Literary realism is the trend, beginning with mid nineteenth-century French literature and extending to late-nineteenth- and early-twentieth-century authors, towards depictions of contemporary life and society as it was, or is. In the spirit of general “realism,” Realist authors opted for depictions of everyday and banal activities and experiences, instead of a romanticized or similarly stylized presentation. http://en.wikipedia.org/wiki/Literary_realism
Even though there are rumblings of it in earlier decades (Hawthorne’s The Scarlet Letter, for instance, published in 1850), realism doesn’t become the dominant literary style in the U.S. until the 1870s. And it’s the influence of one hugely important novelist and literary critic, a guy named William Dean Howells (his most famous novel is The Rise of Silas Lapham, 1885), that really makes it dominant. Howells, Henry James, and Mark Twain are the movement’s most famous practitioners. So how can you tell “realist” literature when you see it? There are a few ways. * Realism tries hard (as its name suggests) to present the world as it really is — the way, for instance, a photograph might capture it. Howells writes that “realism is nothing more and nothing less than the truthful treatment of material.” Since it tries so hard to be truthful, realist literature, unlike much of the “romantic” writing that preceded it, never feels overblown, the way a fairy tale or a parable or a dream might. And it’s rarely sentimental or emotional.
It tends to read like a plain, sensible, sober account of whatever action it’s describing. * This concern with delivering plain and simple truth leads realists to fill their works with details and facts drawn from everyday life. They can be facts about domestic life, about families and genealogies, about history, about politics, about business and finance, about geographical places…whatever. But to make us believe in the reality of the worlds they show us, realists fill their literature with facts to bolster the reader’s feeling that, yes, this place I’m reading about is just like the everyday world I live in. * Speaking of the “everyday,” it’s another important concept in realist works. Realists, generally speaking, don’t write about extraordinary people in fantastic situations. They write about plain, normal, everyday folks dealing with the trials and tribulations of plain, normal, everyday life. Melville’s Moby Dick (1851), which pretty much defines the romantic literary period that came before realism, is about a crazed sea captain named Ahab who’s obsessed with killing the biggest, fiercest whale in the world — not an everyday person in an everyday situation. Realist literature, on the other hand, might often leave you saying, “That one character totally reminds me of my aunt.” Again, everyday folks doing everyday things.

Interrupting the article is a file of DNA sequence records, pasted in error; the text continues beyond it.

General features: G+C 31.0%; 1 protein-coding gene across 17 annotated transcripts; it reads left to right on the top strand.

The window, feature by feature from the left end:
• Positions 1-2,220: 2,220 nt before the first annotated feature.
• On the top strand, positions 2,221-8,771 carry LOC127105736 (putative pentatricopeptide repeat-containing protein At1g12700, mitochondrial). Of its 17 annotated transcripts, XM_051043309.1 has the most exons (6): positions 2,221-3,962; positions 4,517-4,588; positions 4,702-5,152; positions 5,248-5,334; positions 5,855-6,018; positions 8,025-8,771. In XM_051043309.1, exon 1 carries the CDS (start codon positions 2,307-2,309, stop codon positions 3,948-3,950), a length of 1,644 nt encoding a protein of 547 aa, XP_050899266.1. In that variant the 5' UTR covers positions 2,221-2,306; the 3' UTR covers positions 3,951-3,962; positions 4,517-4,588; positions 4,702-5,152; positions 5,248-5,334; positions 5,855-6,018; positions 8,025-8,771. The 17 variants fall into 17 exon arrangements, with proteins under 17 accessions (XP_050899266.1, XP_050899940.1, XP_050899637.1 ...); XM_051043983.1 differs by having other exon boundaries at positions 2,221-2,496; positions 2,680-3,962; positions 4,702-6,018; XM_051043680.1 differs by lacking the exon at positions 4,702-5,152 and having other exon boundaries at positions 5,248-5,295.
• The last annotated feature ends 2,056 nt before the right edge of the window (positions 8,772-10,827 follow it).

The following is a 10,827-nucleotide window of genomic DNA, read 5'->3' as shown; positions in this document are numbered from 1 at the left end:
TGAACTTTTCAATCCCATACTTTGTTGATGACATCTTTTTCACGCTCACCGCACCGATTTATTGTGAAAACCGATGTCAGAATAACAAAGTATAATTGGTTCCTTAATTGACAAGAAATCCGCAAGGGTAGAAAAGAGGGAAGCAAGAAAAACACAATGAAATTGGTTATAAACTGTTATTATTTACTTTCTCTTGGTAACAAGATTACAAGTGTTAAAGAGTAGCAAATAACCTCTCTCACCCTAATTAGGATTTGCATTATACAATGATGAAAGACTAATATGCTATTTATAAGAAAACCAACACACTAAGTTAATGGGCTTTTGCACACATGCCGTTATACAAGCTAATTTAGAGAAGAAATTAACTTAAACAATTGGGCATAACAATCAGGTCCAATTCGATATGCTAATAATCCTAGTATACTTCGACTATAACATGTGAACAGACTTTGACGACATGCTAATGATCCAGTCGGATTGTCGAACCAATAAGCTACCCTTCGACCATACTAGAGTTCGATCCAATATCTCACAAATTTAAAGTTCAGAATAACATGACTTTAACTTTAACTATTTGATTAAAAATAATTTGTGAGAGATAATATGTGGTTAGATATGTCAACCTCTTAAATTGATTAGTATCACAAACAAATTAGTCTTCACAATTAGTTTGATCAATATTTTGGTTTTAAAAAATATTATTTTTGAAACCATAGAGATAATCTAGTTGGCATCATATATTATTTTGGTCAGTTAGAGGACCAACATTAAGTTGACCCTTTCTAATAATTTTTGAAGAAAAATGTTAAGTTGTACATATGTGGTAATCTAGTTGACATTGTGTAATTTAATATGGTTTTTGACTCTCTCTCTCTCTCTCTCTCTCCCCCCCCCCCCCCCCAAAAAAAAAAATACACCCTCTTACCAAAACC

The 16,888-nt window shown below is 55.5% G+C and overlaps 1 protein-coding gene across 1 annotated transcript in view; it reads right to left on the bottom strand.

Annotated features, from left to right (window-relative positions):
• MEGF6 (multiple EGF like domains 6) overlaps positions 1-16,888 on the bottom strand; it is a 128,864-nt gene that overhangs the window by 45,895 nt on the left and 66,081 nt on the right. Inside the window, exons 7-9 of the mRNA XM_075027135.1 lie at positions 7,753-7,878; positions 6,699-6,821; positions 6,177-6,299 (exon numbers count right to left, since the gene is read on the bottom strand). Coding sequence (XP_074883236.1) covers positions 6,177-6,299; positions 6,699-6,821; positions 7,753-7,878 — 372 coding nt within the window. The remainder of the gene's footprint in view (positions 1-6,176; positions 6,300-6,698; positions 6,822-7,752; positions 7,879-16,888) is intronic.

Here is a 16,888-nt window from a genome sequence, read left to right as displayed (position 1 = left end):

* Since writers are most likely to be factual and convey a sense of everyday-ness when dealing with subjects they know intimately, many realists write specifically about places where they live or have grown up. There’s a whole subcategory of American realism, in fact, called “local color,” which tries hard to convey the reality of particular places in the U.S. It’s interesting to note, too, that a whole lot of this local-color realism is set in different parts of the Midwest. Up until the realists’ time, most American literature is about the East (New England especially). But the fact that the American West is becoming increasingly settled late in the 19th century — and that Americans at this time are fascinated with the notion of “manifest destiny” — leads to a boom in literature about the nation’s newer territories. * Setting their works in specific places leads realist writers to make use of specific dialects, or speech patterns that are particular to certain locales. Before the realists’ time, most characters in American literature were simply expected to speak the Queen’s English, like good gentlemen and ladies.
In the realist period, though, writers make a conscious effort to let American characters speak various types of American English. A white man in rural Missouri doesn’t, of course, speak like an English gentleman, so it wouldn’t be factual and “truthful” to make him sound that way. Similarly, a black woman from rural Missouri may not speak the same way a white woman from the same place does, so it wouldn’t be factual and truthful to make her speak in anything other than her dialect. Realists have to have an excellent ear to make their characters sound like real Americans. And by representing different American dialects, these writers help create a genuinely American body of literature — that is, a set of works distinguishable from the European lit most Americans of that time have grown up reading. * Realism generally celebrates the individual. Most realist works feature a central character who has to deal with some moral struggle, hopefully to arrive at an important moral victory or realization before the story’s over.